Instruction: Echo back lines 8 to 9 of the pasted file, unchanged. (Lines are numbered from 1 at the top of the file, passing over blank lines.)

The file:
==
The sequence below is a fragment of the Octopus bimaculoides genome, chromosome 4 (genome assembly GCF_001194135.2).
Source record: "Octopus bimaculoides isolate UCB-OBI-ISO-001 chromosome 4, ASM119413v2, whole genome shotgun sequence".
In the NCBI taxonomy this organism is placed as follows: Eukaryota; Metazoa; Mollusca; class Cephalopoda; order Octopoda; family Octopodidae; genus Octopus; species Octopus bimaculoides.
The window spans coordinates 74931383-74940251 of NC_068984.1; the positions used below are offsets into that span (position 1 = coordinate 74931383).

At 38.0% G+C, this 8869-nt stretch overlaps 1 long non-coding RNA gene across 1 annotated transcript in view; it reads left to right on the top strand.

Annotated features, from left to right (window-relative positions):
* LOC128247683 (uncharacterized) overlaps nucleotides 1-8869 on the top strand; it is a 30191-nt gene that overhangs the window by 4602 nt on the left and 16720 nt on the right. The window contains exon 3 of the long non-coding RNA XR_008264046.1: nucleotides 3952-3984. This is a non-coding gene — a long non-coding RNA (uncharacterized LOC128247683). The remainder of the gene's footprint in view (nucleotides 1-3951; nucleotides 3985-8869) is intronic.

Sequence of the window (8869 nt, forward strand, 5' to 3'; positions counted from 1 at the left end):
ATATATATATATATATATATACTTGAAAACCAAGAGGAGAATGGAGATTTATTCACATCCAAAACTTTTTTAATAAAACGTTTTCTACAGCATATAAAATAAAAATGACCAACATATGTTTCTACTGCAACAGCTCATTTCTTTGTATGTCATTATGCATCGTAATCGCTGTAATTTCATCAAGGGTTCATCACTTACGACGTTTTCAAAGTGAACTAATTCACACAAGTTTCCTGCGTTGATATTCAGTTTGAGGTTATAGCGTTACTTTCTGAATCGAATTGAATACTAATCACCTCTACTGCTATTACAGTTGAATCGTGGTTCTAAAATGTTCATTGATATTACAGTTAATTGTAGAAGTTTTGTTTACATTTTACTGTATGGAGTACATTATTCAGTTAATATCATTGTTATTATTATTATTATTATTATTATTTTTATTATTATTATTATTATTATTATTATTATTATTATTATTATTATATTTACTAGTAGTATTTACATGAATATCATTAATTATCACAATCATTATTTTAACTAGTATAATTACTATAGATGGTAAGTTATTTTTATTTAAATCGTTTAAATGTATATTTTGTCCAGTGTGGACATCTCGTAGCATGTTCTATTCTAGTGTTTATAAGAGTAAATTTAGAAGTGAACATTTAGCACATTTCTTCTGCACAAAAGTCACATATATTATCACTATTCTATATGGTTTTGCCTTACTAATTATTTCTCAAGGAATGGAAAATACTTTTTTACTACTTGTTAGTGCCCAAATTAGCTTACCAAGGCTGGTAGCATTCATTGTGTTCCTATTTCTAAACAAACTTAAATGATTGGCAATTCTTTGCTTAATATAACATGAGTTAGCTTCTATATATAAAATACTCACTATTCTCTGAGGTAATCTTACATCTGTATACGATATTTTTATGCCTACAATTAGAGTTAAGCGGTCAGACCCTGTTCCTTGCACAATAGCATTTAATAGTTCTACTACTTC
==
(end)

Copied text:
Sequence of the window (8869 nt, forward strand, 5' to 3'; positions counted from 1 at the left end):
ATATATATATATATATATATACTTGAAAACCAAGAGGAGAATGGAGATTTATTCACATCCAAAACTTTTTTAATAAAACGTTTTCTACAGCATATAAAATAAAAATGACCAACATATGTTTCTACTGCAACAGCTCATTTCTTTGTATGTCATTATGCATCGTAATCGCTGTAATTTCATCAAGGGTTCATCACTTACGACGTTTTCAAAGTGAACTAATTCACACAAGTTTCCTGCGTTGATATTCAGTTTGAGGTTATAGCGTTACTTTCTGAATCGAATTGAATACTAATCACCTCTACTGCTATTACAGTTGAATCGTGGTTCTAAAATGTTCATTGATATTACAGTTAATTGTAGAAGTTTTGTTTACATTTTACTGTATGGAGTACATTATTCAGTTAATATCATTGTTATTATTATTATTATTATTATTATTTTTATTATTATTATTATTATTATTATTATTATTATTATTATTATTATATTTACTAGTAGTATTTACATGAATATCATTAATTATCACAATCATTATTTTAACTAGTATAATTACTATAGATGGTAAGTTATTTTTATTTAAATCGTTTAAATGTATATTTTGTCCAGTGTGGACATCTCGTAGCATGTTCTATTCTAGTGTTTATAAGAGTAAATTTAGAAGTGAACATTTAGCACATTTCTTCTGCACAAAAGTCACATATATTATCACTATTCTATATGGTTTTGCCTTACTAATTATTTCTCAAGGAATGGAAAATACTTTTTTACTACTTGTTAGTGCCCAAATTAGCTTACCAAGGCTGGTAGCATTCATTGTGTTCCTATTTCTAAACAAACTTAAATGATTGGCAATTCTTTGCTTAATATAACATGAGTTAGCTTCTATATATAAAATACTCACTATTCTCTGAGGTAATCTTACATCTGTATACGATATTTTTATGCCTACAATTAGAGTTAAGCGGTCAGACCCTGTTCCTTGCACAATAGCATTTAATAGTTCTACTACTTC